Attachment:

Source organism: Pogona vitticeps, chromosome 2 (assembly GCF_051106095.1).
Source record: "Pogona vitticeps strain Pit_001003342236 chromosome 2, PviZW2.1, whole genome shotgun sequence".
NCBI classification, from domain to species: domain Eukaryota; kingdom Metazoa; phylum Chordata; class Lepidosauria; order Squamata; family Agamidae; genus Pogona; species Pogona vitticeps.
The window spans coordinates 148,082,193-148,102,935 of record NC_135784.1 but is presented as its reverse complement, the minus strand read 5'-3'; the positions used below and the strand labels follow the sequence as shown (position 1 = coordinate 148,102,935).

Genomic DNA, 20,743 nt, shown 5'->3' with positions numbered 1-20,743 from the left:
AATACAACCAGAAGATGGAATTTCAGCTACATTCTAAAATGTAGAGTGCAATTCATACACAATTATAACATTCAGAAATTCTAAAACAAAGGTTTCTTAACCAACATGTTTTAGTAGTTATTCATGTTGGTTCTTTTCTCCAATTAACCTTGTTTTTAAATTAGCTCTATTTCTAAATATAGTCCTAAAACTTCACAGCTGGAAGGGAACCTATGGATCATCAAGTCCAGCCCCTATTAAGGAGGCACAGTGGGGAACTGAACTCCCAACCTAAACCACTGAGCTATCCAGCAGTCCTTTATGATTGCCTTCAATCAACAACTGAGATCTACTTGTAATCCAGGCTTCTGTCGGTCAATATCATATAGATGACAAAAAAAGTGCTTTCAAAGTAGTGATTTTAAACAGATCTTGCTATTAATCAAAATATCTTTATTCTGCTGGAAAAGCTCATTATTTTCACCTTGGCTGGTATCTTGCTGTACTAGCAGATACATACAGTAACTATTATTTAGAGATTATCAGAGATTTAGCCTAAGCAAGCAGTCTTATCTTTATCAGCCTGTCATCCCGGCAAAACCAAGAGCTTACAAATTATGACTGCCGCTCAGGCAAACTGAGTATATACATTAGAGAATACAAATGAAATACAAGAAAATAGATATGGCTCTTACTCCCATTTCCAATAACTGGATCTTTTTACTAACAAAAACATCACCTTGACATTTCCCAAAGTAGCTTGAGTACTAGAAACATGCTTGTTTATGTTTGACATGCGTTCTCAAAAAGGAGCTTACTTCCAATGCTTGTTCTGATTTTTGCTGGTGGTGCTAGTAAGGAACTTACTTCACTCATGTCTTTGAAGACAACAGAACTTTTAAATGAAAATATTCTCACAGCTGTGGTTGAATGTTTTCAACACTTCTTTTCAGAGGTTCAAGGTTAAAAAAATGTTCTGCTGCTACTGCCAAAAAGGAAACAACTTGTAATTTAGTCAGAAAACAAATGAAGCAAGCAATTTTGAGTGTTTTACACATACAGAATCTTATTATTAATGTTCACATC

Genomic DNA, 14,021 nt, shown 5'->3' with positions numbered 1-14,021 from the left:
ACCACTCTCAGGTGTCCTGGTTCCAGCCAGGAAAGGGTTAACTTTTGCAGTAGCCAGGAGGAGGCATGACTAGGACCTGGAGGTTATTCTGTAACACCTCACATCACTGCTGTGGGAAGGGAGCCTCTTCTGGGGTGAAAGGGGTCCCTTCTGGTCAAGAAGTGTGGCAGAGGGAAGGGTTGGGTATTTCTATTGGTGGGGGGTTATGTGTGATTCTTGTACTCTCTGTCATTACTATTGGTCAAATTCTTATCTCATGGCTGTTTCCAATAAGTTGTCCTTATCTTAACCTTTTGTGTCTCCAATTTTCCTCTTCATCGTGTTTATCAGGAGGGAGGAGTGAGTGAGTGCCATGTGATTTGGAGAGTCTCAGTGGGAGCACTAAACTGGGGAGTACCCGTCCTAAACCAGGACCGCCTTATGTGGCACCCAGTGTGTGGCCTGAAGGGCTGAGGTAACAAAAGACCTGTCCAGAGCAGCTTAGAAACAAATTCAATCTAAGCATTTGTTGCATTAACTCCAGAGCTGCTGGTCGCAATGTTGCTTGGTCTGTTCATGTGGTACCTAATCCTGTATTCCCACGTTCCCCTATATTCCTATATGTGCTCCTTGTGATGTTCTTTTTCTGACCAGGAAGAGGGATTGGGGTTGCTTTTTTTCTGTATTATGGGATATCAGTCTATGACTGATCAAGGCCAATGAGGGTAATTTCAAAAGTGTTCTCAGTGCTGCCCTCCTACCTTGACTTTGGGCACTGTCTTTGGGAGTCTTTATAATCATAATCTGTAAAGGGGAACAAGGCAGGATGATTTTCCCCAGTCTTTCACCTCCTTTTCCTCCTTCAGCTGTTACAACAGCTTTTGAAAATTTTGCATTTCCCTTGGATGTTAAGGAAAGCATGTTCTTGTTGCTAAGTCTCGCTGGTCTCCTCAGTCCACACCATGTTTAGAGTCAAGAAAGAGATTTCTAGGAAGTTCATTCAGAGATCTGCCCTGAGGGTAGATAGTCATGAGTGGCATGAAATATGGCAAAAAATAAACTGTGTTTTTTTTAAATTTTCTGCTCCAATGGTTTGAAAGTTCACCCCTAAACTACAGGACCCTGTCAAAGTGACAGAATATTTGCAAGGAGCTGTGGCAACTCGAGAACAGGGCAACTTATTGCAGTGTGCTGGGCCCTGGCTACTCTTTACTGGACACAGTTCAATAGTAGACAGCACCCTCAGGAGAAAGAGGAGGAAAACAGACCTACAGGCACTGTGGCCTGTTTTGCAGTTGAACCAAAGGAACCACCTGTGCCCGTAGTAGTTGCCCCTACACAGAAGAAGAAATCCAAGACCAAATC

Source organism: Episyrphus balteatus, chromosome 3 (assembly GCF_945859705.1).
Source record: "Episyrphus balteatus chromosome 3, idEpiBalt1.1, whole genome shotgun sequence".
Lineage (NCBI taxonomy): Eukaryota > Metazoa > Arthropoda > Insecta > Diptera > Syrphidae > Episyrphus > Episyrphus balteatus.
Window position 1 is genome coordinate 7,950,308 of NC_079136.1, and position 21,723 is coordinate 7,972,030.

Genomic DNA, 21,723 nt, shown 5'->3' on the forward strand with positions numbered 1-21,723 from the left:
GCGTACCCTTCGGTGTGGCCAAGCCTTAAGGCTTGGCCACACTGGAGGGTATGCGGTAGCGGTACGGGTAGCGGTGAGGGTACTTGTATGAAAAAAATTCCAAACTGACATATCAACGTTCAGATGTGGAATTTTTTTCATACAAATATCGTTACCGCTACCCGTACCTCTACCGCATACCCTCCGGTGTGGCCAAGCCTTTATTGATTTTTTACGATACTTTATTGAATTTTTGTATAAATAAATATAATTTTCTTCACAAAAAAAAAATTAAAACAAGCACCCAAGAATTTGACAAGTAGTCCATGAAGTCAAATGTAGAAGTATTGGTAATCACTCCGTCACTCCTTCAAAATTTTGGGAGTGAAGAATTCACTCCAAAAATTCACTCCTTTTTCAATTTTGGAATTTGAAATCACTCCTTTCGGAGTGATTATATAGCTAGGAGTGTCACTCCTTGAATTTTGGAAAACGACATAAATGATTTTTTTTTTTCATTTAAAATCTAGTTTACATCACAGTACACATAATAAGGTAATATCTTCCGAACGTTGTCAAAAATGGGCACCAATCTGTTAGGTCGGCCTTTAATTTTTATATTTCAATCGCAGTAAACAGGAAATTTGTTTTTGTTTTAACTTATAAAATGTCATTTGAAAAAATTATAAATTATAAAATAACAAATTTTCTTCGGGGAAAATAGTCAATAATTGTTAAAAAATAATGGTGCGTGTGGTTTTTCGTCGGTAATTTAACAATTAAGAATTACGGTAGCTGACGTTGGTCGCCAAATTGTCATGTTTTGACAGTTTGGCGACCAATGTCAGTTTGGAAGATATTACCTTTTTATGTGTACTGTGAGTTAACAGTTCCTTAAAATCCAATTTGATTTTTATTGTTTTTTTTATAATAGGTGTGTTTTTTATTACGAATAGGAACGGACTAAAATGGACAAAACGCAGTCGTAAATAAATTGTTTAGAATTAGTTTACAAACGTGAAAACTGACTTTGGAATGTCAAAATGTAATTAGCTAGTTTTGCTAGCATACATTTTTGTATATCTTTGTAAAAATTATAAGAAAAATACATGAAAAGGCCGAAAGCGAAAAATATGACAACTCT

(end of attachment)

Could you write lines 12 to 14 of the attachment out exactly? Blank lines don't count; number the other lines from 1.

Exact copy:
Window position 1 is genome coordinate 7,950,308 of NC_079136.1, and position 21,723 is coordinate 7,972,030.

Genomic DNA, 21,723 nt, shown 5'->3' on the forward strand with positions numbered 1-21,723 from the left:
GCGTACCCTTCGGTGTGGCCAAGCCTTAAGGCTTGGCCACACTGGAGGGTATGCGGTAGCGGTACGGGTAGCGGTGAGGGTACTTGTATGAAAAAAATTCCAAACTGACATATCAACGTTCAGATGTGGAATTTTTTTCATACAAATATCGTTACCGCTACCCGTACCTCTACCGCATACCCTCCGGTGTGGCCAAGCCTTTATTGATTTTTTACGATACTTTATTGAATTTTTGTATAAATAAATATAATTTTCTTCACAAAAAAAAAATTAAAACAAGCACCCAAGAATTTGACAAGTAGTCCATGAAGTCAAATGTAGAAGTATTGGTAATCACTCCGTCACTCCTTCAAAATTTTGGGAGTGAAGAATTCACTCCAAAAATTCACTCCTTTTTCAATTTTGGAATTTGAAATCACTCCTTTCGGAGTGATTATATAGCTAGGAGTGTCACTCCTTGAATTTTGGAAAACGACATAAATGATTTTTTTTTTTCATTTAAAATCTAGTTTACATCACAGTACACATAATAAGGTAATATCTTCCGAACGTTGTCAAAAATGGGCACCAATCTGTTAGGTCGGCCTTTAATTTTTATATTTCAATCGCAGTAAACAGGAAATTTGTTTTTGTTTTAACTTATAAAATGTCATTTGAAAAAATTATAAATTATAAAATAACAAATTTTCTTCGGGGAAAATAGTCAATAATTGTTAAAAAATAATGGTGCGTGTGGTTTTTCGTCGGTAATTTAACAATTAAGAATTACGGTAGCTGACGTTGGTCGCCAAATTGTCATGTTTTGACAGTTTGGCGACCAATGTCAGTTTGGAAGATATTACCTTTTTATGTGTACTGTGAGTTAACAGTTCCTTAAAATCCAATTTGATTTTTATTGTTTTTTTTATAATAGGTGTGTTTTTTATTACGAATAGGAACGGACTAAAATGGACAAAACGCAGTCGTAAATAAATTGTTTAGAATTAGTTTACAAACGTGAAAACTGACTTTGGAATGTCAAAATGTAATTAGCTAGTTTTGCTAGCATACATTTTTGTATATCTTTGTAAAAATTATAAGAAAAATACATGAAAAGGCCGAAAGCGAAAAATATGACAACTCT